It sounds convincing until you discover that ‘Putilov’ wasn’t a journalist but an official in the nationalist Swedish Democrats Party who was suspended after he was found to have bought a house from a Russian businessman who is alleged to have criminal connections. But having possibly dodgy business dealings with Russians isn’t the same as being an agent of the Russian intelligence services, and, as far as I can tell from what has been published on the matter, no evidence has ever been produced to suggest that Putilov actually is such an agent. At any rate, influencing a minor official in a small political party is hardly the same as influencing a senior journalist in a major media outlet. Perhaps Russian intelligence agencies have targeted and bought such journalists, but this report fails to mention who they are.
Next, the report states, “Candidates, their teams, and their relatives can become targets of online active measures, blackmail or intimidation.” To back this up, it adds that this could be done by:
Promoting pro-Kremlin candidates who have been compromised/threatened/blackmailed/bribed to switch their policies pro-Kremlin already decades ago. The Russian intelligence services can work with (manipulate, persuade, softsoap etc) their target for years and finally recruit the already before the person becomes a relevant candidate for national or local elections. These seemingly independent politicians, but actually long-term pro-Kremlin agents of influence inside our electoral systems are damaging and sabotaging our parliamentary decision making as well as public debate.
Theoretically, this is possible, but who are these alleged sleeper agents? And what is the evidence that they are “damaging and sabotaging parliamentary decision making as well as public debate”? I suspect that this is hinting at the allegations in the discredited dossier drawn up by ex-MI6 agent Christopher Steele that the Russian secret services have kompromat [blackmail] concerning Donald Trump. Maybe there are some Russian sleeper agents out there working their way up the political greasy pole, but without names, without even the slightest hint of the possibility of some actual evidence, this is pure speculation and completely without value.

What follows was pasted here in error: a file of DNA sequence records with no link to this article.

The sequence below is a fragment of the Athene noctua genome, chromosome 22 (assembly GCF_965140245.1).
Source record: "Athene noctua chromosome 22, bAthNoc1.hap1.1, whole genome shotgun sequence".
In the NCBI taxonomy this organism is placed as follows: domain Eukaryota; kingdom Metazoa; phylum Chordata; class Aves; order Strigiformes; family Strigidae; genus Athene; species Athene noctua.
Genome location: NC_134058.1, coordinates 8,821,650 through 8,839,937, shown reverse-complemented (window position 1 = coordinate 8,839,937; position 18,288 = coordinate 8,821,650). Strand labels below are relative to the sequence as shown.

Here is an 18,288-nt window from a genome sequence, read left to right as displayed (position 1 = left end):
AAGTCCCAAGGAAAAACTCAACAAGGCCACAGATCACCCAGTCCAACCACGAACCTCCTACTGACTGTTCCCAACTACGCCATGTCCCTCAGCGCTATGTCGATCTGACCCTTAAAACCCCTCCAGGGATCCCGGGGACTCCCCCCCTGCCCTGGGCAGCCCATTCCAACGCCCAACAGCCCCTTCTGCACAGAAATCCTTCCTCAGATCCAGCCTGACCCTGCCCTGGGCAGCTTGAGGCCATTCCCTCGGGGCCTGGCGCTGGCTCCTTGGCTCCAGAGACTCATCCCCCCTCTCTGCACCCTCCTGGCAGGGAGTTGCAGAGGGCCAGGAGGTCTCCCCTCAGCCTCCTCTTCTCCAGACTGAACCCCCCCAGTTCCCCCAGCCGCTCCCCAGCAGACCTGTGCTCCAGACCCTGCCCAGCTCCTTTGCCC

The report also claims, “In countries where the local environment allows it, a candidate may be directly provided with campaign financing or media support”, and gives the following example:
Russian-backed disinformation outlets support and help build support for their own extremist candidates. Russia secretly finances and creates audiences for fake media and prokremlin extremists to create more acceptance for their favourite candidate and even mobilize targeted citizens to campaign for their candidate. This has been happening for example in Finland, where known neo-Nazi hate site MV-Lehti and network of similar sites have for months aggressively promoted a suspected criminal Ilja Janitskin as the president of Finland.
MV-Lehti is often described as being financed by Russia, and more specifically by the FSB. But is it? One shouldn’t imagine that every crackpot neo-Nazi who happens also to be pro-Russian is on the FSB’s payroll. Again, we need some evidence, and once again we aren’t given any.
Finally, the report makes what is my favourite claim about how Russia undermines democracy in the West, namely, “A candidate can be getting in-kind support by being invited to Russia or Russian-occupied territories in Ukraine.” Oh the joy! Spend years spreading Kremlin propaganda, and what do you get? An all-expenses-paid holiday on some charming tropical island? No, something even better: a trip to Lugansk! Those Russians sure know how to reward their servants.
Evidence. I’ve used that word a lot in this post, but with good reason. Evidence – or rather the lack of it – is the real problem with this report and Matthew Fisher’s article. They consist entirely of unsubstantiated allegations. Perhaps it’s all true – perhaps Moscow is behind the story about Harjit Sajjan’s turban, perhaps it does have active agents in the Western media and sleeper agents biding their time until they become political leaders. Perhaps the Kremlin is financing neo-Nazi websites, however stupid that might be. But without evidence to support these claims, believing them is an act of faith, and nothing more.